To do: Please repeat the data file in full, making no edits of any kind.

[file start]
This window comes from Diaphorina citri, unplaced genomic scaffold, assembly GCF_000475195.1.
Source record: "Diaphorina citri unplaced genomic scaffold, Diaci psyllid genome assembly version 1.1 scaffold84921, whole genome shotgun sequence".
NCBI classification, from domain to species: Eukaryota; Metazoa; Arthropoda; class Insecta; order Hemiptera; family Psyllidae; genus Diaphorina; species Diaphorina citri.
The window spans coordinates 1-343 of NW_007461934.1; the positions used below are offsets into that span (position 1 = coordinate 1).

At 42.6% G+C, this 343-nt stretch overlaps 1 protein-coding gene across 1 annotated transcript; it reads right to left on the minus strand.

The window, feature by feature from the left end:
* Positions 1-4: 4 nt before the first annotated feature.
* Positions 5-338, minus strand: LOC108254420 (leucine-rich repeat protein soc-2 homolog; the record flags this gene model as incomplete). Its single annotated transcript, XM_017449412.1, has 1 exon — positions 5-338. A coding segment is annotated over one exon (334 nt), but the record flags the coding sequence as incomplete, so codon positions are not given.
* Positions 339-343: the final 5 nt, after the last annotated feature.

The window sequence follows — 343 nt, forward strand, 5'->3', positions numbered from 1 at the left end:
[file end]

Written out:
This window comes from Diaphorina citri, unplaced genomic scaffold, assembly GCF_000475195.1.
Source record: "Diaphorina citri unplaced genomic scaffold, Diaci psyllid genome assembly version 1.1 scaffold84921, whole genome shotgun sequence".
NCBI classification, from domain to species: Eukaryota; Metazoa; Arthropoda; class Insecta; order Hemiptera; family Psyllidae; genus Diaphorina; species Diaphorina citri.
The window spans coordinates 1-343 of NW_007461934.1; the positions used below are offsets into that span (position 1 = coordinate 1).

At 42.6% G+C, this 343-nt stretch overlaps 1 protein-coding gene across 1 annotated transcript; it reads right to left on the minus strand.

The window, feature by feature from the left end:
* Positions 1-4: 4 nt before the first annotated feature.
* Positions 5-338, minus strand: LOC108254420 (leucine-rich repeat protein soc-2 homolog; the record flags this gene model as incomplete). Its single annotated transcript, XM_017449412.1, has 1 exon — positions 5-338. A coding segment is annotated over one exon (334 nt), but the record flags the coding sequence as incomplete, so codon positions are not given.
* Positions 339-343: the final 5 nt, after the last annotated feature.

The window sequence follows — 343 nt, forward strand, 5'->3', positions numbered from 1 at the left end: